Upton House is a property and surrounding land owned by the National Trust since 1948.
The current building dates from around 1695 and the estate has passed through the hands of several families, with the last of those being the son of the founder of the Shell oil company.
At the moment at the property it is set up to tell the story of the estate during the second world war period.
To the back of the house there are some really nice stepped gardens which run down a steep hill to a pond at the bottom.
It’s really interesting as it’s like a secret world hidden from view of the house and lawn above :)
The lawn above the stepped gardens is a big flat open space featuring a small swimming pool in one corner….it must’ve been ideal for garden parties during the time that people lived here ^^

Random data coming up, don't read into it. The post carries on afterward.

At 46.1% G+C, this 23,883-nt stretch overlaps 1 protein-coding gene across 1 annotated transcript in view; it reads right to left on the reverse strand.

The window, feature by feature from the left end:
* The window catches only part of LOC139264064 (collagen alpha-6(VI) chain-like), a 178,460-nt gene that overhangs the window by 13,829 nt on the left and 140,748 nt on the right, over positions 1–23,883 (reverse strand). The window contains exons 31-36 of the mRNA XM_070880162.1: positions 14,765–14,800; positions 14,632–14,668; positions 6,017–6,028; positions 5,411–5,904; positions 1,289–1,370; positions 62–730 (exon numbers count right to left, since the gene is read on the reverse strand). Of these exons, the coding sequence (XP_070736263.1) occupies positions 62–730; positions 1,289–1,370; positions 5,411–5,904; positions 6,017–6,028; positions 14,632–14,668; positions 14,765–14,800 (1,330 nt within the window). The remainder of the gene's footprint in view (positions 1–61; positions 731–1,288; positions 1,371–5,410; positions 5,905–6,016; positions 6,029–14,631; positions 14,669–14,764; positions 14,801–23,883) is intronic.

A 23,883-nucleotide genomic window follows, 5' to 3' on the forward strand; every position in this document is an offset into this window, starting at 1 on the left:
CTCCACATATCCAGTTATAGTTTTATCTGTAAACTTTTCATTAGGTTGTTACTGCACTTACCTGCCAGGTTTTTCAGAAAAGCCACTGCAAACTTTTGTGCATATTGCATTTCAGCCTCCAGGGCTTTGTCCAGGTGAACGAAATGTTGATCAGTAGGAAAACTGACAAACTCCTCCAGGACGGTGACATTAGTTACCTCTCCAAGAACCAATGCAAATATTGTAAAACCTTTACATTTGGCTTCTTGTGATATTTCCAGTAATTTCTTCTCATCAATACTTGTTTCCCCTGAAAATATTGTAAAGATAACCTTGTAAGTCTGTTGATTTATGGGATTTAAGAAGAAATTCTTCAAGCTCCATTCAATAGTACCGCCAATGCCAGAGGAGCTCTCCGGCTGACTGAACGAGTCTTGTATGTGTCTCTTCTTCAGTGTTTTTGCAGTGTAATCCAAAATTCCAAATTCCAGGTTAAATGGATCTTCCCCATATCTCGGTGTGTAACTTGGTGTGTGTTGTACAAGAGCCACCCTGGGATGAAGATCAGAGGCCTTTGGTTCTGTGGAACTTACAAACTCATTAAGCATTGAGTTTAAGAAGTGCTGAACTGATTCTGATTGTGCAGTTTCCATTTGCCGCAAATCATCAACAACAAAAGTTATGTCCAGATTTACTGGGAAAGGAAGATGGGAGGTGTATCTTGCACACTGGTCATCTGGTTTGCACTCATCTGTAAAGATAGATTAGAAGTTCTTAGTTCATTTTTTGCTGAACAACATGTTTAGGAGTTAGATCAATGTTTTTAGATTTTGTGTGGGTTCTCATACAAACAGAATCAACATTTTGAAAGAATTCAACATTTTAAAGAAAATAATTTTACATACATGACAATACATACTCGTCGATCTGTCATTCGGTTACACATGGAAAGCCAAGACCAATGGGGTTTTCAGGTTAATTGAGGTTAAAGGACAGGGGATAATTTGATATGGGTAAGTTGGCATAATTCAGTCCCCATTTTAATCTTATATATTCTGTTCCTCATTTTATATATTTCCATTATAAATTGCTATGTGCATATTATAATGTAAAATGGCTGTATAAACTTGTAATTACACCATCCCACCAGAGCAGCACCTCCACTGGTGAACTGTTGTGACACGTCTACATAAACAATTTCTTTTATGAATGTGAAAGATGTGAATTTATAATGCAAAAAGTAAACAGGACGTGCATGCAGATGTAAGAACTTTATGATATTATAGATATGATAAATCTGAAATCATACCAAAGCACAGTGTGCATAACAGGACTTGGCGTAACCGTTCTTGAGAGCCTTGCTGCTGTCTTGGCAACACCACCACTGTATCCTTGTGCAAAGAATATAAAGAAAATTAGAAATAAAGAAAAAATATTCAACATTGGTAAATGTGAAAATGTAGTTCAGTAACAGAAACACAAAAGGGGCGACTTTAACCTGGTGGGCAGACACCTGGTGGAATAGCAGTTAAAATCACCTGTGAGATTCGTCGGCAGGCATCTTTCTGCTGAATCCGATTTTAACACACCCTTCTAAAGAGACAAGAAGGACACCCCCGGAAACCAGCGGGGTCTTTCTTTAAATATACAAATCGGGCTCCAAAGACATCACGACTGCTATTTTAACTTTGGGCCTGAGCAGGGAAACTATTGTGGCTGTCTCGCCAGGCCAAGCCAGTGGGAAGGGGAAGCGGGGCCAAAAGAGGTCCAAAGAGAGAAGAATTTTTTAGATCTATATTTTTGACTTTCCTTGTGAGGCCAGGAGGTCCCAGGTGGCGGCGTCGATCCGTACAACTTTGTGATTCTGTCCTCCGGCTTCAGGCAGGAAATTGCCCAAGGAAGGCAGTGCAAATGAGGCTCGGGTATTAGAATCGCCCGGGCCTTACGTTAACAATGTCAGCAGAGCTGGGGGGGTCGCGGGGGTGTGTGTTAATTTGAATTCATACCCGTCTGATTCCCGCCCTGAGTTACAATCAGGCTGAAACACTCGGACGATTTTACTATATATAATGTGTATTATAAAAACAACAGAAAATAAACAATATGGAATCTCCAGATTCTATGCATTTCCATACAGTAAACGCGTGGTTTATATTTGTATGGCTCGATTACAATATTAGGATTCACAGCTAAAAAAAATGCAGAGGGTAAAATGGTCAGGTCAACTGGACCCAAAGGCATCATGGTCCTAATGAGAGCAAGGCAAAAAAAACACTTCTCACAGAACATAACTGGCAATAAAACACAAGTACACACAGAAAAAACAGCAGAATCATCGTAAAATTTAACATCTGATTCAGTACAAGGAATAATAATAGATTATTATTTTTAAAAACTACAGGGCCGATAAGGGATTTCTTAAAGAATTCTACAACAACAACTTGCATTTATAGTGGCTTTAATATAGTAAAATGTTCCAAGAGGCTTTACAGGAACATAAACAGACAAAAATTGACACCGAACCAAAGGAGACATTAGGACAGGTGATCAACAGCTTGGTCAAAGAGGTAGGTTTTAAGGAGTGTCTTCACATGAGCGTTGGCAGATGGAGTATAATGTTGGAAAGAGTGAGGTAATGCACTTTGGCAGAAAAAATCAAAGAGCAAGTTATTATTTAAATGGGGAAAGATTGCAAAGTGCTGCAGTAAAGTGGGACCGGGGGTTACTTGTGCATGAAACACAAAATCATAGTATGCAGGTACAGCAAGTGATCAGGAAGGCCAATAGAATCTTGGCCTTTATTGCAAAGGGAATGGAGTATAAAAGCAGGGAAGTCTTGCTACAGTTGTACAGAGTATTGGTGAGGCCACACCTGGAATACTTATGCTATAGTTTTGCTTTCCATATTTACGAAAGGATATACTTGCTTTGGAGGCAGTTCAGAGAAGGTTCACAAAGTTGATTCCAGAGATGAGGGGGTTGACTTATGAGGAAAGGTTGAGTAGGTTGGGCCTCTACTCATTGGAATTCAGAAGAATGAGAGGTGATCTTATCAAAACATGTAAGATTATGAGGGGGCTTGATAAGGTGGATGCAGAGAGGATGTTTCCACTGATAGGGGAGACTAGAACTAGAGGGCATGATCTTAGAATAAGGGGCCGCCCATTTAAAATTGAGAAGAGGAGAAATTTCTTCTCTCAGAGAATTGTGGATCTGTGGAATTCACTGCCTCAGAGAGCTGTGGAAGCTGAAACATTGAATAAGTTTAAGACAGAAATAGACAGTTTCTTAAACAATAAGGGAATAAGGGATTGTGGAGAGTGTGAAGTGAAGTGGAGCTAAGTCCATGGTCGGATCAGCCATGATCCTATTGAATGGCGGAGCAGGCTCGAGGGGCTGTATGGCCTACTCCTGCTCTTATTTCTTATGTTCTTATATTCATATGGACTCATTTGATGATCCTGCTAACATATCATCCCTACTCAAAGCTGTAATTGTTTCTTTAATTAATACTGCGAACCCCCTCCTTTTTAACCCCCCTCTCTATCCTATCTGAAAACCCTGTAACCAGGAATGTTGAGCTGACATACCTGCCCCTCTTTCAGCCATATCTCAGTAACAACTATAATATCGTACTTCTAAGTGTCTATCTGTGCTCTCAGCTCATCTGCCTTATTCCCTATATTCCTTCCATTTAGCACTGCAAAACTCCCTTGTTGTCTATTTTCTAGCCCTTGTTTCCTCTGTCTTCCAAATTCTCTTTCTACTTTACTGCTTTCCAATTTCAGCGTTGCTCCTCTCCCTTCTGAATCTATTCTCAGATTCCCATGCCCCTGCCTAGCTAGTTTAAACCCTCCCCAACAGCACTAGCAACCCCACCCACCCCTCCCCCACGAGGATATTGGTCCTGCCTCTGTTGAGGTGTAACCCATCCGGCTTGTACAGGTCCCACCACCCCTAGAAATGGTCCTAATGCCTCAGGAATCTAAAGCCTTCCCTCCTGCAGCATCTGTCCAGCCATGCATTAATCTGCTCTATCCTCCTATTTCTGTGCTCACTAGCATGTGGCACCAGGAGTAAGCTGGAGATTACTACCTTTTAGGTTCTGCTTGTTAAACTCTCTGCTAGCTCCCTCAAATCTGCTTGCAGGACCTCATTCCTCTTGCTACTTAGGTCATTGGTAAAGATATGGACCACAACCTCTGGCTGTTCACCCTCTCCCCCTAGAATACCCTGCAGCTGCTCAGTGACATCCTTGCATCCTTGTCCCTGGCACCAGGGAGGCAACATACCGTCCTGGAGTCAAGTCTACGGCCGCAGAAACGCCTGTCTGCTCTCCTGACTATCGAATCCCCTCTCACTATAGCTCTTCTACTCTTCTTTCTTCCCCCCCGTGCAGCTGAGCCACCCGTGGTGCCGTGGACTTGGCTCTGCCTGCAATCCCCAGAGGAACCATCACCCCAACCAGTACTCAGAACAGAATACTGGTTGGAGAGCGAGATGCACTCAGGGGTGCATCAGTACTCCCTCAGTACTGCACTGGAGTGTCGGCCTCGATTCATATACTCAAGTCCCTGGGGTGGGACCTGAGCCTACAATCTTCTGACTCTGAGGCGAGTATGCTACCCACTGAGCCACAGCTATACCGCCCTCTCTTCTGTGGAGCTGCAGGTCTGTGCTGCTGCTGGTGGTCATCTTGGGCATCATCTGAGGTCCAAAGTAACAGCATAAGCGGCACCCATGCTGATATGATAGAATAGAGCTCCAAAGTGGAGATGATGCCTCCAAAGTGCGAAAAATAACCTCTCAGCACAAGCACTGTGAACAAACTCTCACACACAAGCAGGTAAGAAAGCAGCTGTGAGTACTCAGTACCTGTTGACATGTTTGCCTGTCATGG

When entering the house you start off in the kitchen area before being led through to the dining room. In here there’s a cool little presentation to transport you back to the war years through the use of a short film projected onto the ceiling above the dining room table :)
After this you’re free to move through the house at your own pace.
During the war the family owned bank, M. Samuel & Co, relocated its offices and staff from London to Upton House where it was deemed to be safer from bombing.
In the house now you can see rows of type writers and the rooms where the staff slept.
The staff areas were separated from the family’s rooms….and the family had some reeeaally fancy areas >.>
This is the first time we’ve ever seen a big bathroom with walls lined in aluminium leaf….a bit unusual hehe
There are some really nice spaces to look around, and it’s interesting seeing how the different people lived :)